PROVO, UT - OCTOBER 29:  John Rabold #32 and Brad Meissen #36 of Air Force tackle Michael Reed (C) of Brigham Young University during the second quarter October 29, 2005 at LaVell Edwards Stadium in Provo, Utah.  (Photo by George Frey/Getty Images)
George Frey/Getty Images



We’ve already seen this be a sticking point in conference TV negotiations, and it breeds bad blood (misguided or not) among conference members. BYU isn’t excited to jump back into a conference where its TV exposure (read ESPN network games) and use of BYUtv aren’t flexible.



Big East Commissioner John Marinatto is considered by many to be inept at best and downright dumb at worst. For a BYU administration who were screwed by lies and poor conference leadership in Craig Thompson, this is a big issue.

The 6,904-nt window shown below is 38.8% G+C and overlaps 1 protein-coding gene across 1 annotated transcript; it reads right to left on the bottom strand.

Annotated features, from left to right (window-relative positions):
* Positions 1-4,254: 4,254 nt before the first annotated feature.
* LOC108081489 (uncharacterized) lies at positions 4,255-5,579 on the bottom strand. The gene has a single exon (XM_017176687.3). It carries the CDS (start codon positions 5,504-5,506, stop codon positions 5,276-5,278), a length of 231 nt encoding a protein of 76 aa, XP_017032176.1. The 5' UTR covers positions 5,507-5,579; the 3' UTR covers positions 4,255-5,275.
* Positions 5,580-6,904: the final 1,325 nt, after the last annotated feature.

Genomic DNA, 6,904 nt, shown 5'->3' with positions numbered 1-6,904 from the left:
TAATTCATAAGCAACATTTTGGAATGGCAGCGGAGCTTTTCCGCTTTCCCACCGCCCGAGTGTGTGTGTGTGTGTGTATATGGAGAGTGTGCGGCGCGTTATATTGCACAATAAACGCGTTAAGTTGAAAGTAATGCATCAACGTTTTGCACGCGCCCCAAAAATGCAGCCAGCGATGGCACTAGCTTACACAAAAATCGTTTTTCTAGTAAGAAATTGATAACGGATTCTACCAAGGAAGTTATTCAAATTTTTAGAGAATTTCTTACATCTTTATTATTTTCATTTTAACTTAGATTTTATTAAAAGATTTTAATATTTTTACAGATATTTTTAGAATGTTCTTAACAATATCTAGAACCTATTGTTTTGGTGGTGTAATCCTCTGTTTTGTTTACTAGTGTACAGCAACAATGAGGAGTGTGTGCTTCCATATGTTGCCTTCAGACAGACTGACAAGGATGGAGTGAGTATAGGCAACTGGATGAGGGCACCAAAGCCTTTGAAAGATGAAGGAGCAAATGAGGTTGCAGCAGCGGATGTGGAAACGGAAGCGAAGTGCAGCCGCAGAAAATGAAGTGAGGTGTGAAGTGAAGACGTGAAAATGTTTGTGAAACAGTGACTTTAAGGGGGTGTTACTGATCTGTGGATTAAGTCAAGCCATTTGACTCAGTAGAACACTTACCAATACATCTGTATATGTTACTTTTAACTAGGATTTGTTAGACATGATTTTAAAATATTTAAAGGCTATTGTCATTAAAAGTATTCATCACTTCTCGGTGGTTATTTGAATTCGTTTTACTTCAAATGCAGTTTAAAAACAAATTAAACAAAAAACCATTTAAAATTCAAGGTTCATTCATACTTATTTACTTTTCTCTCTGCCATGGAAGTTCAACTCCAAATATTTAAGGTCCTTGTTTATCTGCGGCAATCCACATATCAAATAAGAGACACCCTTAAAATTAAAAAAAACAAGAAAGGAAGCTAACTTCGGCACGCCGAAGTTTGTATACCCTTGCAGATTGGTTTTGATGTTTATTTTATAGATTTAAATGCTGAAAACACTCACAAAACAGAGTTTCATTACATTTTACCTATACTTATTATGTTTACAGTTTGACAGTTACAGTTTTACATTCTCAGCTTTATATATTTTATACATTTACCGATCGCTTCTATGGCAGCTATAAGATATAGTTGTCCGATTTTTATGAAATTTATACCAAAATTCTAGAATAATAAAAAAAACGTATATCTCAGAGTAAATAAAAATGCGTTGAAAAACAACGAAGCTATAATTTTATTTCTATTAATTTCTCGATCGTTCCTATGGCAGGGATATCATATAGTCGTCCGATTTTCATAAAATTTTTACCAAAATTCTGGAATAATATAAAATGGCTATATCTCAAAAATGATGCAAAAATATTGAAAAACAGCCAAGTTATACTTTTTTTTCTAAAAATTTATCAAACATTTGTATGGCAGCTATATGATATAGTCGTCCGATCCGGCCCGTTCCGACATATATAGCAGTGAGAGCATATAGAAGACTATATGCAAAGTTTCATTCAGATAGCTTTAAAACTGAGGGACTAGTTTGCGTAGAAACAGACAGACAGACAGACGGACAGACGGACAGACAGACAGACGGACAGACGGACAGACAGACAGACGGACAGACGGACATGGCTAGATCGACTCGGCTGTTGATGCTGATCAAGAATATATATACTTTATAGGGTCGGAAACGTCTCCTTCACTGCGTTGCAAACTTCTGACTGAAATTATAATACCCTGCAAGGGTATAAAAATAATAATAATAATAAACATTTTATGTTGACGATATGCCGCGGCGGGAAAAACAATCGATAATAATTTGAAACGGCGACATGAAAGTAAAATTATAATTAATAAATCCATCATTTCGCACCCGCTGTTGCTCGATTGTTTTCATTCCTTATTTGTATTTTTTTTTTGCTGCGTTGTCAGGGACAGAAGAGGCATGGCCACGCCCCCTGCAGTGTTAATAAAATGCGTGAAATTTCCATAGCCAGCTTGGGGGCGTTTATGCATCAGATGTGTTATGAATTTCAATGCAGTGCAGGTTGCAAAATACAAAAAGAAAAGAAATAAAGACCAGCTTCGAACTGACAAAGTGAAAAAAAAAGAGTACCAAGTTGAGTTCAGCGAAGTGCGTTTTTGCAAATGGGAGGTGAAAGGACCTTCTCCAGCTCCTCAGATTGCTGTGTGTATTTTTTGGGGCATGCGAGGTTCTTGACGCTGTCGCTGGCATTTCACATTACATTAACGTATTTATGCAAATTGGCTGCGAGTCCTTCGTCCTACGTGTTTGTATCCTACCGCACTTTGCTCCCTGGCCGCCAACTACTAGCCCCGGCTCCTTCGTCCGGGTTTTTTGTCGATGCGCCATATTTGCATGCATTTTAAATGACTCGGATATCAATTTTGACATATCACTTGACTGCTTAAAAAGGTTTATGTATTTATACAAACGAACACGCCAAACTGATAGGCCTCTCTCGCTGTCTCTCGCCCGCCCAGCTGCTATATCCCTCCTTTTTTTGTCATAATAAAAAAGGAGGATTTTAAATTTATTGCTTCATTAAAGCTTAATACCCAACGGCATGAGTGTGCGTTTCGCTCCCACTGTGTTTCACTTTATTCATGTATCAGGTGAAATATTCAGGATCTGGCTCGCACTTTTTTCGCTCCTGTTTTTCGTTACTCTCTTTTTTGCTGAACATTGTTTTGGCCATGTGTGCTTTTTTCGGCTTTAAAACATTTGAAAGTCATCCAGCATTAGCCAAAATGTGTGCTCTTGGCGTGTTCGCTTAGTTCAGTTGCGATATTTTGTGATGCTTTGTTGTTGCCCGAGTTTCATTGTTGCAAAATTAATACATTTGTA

The Big East can’t survive as it is. It must expand (and properly) to survive.


So who’s in?

ATLANTA, GA - SEPTEMBER 03:  Head coach Chris Petersen of the Boise State Broncos against the Georgia Bulldogs at Georgia Dome on September 3, 2011 in Atlanta, Georgia.  (Photo by Kevin C. Cox/Getty Images)
Kevin C. Cox/Getty Images

Remember, it’s not the top of a conference that hurts it in terms of TV and BCS access. It’s the middle and bottom. It’s the Wyoming's and New Mexico's. The UAB's and Tulane's. Schools with little tradition, weak fan support, inferior facilities and poor on-field performance that are concrete shoes on the conference leaders.

Small markets don’t help either.

So here’s a breakdown of the Big East expansion prospects and how they stack up against each other and the remnant Big East schools.

Remember: The BCS will use 2008, 2009, 2010 and 2011 numbers to determine which conferences (no guarantee it’s six) get an automatic bid. The stats below use numbers from those years, with this year’s rank as of last week’s BCS ranking.